Beginner New to photography looking for advice

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Darren
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#1
Hi
I am new to the forum ,recommended to join here by a friend at work who has been on here for a few years.
I have always had an interest in nice images of different things with no real specific area or theme. I am currently pondering on the brink of buying a Nikon D5200,not sure of which lens to start out with. Can anybody recommend any good books to start off on for information and technical hands on to get a specific type of image. I have been looking through shots taken on here by various people and am amazed by the different of images but I need to camera walk through of settings on the camera of how these images are acquired the basics.

Any advice would be appreciated .
 
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shannensdaddy
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Darren
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#4
A friend of mine gave me the dvd of A perfect Picture by the BRYAN PETERSON the author of the book you suggested, I have scanned through it and it looks very informative .
Thanks Steve I will have a look for that .
 
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John
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#5
Hi,

Welcome to TP :)

If you're not set on a specific make or model yet - which you may be - I would suggest a wander down to Jessops, PC World or a local camera stockist and try out the different models and see what feels right - personally I went Canon, but hat was because someone let me have a play with theirs for a bit, one of my best mates Nikon, because thats what worked for him In short what system feels best will help you - in that price bracket is the 70D so thats the one I'd try and compare in teh shop if possible - sadly I don;t know Sony that sell so cannot easily help.

Books wise - yes understanding exposure is a very good book, but nothing compared to just getting out there and playing with a kit lens and see what you think from there.
 
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John
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#6
Oh, and never overlook youtube as a resource - lots on there and all free.

Also have a poke round this site (link) - it has all sorts of short guides - almost never goes into quite enough detail for me, but it does point you in the right direction and gives ideas.
 
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Mike
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#7
check out bryan peterson on youtube he's typical american a bit ott, but has some good advice his understanding exposure is a must read hth mike.
 
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Graham
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#8
Hi and welcome.
TBH why don`t you ask your good friend, the photographer that suggested this site to help you, good hands on and all that.
Good luck with the camera whatever you get.
PS, i`m kinda new and most of what I have learnt is by a little help and lots of trial and error. (its kinda fun)
 
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John
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#9
In the Harry Potter books the wand chooses Harry; use the same principle to select your camera. Go to a camera store that has a good selection of ALL the marques, not just Nikon and Canon. Handle the cameras within your budget; ignore the salesperson - he/she will be biased. The right camera for you will bring a smile to your face; buy it and have fun.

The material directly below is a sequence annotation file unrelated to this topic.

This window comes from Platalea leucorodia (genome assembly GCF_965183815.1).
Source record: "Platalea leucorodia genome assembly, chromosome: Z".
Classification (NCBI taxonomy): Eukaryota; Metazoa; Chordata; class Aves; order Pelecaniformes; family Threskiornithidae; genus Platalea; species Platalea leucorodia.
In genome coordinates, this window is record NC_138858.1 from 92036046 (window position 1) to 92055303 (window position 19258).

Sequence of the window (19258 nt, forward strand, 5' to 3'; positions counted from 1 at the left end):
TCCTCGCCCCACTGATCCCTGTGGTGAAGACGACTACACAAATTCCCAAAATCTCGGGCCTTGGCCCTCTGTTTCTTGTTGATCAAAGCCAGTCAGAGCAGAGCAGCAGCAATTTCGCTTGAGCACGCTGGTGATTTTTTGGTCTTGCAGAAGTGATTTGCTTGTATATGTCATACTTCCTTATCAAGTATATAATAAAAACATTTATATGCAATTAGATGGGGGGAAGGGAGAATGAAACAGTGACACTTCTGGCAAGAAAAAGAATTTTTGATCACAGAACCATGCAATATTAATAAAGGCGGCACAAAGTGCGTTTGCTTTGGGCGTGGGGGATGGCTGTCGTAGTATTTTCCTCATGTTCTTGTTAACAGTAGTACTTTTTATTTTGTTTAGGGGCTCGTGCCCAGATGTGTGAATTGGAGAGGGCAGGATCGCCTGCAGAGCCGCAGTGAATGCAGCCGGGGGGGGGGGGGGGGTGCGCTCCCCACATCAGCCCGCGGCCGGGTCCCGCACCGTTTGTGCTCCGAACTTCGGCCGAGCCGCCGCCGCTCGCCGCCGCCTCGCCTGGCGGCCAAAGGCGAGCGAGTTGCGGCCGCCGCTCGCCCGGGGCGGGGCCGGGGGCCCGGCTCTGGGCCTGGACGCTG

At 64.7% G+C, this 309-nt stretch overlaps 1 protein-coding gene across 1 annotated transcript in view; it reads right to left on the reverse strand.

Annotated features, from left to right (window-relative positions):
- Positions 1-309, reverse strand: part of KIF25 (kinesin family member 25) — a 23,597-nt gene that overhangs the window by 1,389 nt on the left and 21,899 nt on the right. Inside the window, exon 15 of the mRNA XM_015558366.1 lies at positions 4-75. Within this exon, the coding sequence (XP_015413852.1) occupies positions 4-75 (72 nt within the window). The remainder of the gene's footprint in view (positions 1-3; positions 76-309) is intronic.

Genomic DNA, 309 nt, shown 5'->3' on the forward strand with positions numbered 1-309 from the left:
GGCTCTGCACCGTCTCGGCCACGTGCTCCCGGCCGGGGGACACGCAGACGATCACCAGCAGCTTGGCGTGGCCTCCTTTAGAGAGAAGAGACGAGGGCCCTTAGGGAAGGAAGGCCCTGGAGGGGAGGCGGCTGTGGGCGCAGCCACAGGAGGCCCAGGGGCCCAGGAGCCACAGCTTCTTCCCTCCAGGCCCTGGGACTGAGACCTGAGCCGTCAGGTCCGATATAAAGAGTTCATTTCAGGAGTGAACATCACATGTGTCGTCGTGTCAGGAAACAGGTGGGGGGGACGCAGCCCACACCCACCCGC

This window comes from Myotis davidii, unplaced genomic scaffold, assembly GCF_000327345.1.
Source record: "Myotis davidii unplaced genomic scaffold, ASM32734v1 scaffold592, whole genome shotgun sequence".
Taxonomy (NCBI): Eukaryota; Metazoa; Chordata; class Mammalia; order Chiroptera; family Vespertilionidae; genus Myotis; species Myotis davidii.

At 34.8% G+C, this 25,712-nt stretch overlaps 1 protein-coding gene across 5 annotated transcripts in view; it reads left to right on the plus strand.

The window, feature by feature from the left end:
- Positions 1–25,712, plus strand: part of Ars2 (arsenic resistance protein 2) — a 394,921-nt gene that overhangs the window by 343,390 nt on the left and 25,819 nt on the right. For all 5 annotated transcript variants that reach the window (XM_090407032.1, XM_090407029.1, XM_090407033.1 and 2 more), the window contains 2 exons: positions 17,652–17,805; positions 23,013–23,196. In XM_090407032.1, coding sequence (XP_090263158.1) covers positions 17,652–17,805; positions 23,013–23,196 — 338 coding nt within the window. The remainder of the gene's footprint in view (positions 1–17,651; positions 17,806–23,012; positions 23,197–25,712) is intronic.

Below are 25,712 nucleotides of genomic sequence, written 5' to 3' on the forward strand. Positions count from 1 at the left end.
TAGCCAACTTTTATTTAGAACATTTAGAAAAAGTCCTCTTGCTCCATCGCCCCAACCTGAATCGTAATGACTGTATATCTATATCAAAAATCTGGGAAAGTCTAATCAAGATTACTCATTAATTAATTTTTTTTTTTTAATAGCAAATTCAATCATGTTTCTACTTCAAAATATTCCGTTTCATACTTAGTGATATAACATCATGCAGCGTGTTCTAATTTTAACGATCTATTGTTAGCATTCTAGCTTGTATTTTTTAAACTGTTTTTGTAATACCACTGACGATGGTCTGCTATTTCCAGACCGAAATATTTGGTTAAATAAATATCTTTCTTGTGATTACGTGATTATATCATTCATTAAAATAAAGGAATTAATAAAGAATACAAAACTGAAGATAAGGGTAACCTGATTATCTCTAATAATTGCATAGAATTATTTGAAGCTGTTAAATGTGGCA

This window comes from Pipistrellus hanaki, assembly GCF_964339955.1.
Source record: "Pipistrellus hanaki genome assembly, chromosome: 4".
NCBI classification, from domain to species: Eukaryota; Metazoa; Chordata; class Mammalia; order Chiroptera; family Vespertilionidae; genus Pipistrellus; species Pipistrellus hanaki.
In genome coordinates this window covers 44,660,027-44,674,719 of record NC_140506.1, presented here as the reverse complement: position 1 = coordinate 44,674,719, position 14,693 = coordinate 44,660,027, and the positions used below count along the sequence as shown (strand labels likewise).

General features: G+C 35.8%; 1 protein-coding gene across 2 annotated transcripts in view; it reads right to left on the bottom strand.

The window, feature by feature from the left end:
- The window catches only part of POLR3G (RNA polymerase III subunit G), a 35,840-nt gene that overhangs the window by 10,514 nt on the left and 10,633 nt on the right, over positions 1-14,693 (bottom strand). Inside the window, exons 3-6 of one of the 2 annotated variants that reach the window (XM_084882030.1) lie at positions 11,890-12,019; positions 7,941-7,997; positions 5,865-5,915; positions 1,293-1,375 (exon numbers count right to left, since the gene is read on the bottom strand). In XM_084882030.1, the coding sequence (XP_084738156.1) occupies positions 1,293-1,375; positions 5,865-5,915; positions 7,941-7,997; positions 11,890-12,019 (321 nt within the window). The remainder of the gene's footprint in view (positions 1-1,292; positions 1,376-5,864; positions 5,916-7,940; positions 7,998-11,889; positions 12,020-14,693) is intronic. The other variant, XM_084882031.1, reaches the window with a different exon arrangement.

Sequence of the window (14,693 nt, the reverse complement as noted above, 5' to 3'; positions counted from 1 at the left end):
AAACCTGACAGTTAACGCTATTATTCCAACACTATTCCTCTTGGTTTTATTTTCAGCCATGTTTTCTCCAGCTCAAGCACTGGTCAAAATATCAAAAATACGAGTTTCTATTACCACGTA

For me, recently, i.e. digital, it was Olympus, Canon, Casio, Pentax and Fuji.

Previously (film) it was Practica, Fuji, Minolta, Canon, and Pentax.
 
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Peter Rushworth
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#10
In the Harry Potter books the wand chooses Harry; use the same principle to select your camera. Go to a camera store that has a good selection of ALL the marques, not just Nikon and Canon. Handle the cameras within your budget; ignore the salesperson - he/she will be biased. The right camera for you will bring a smile to your face; buy it and have fun.

For me, recently, i.e. digital, it was Olympus, Canon, Casio, Pentax and Fuji.

Previously (film) it was Practica, Fuji, Minolta, Canon, and Pentax.
Sensible comments...... And another way to improve things is perhaps buy 2nd as you'll get more camera for you £s
But definitely recommend trying out different camera bodies and see which works for you. Don't envy you, when I started there was the choice between 3 cameras, the canon 350D, 20D and Nikons D70s, I chose the canon 20D because the controls were in the right place and easy to access, weight and size felt comfortable to hold and personally it was the best camera of the 3. Today there's many more options to choose from, so pick one that you feel works for you, not one that someone else tells you to get.
 
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shannensdaddy
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Darren
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#11
Thanks for the advice , I have tried out a Nikon D5100 belong to a friend but have been recommended by another friend to look for a Nikon D90 second hand , I just had a look about and on here and came across a site for Hdew camera and they have a Nikon D5200 with a 17-55mm VR kit lens for £359. Has anybody had any dealing with this company . Its a cracking price to a pretty up to date model with all the bell and whistles.
I an going to take a trip to jessops tomorrow and has a look about at different models available there .
 
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#13
Not personally - but theres 10 pages or so on them here - link - I understand they're good - I can't recall if they're import or not.

Great price too - they even beat Panamoz
 
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shannensdaddy
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Darren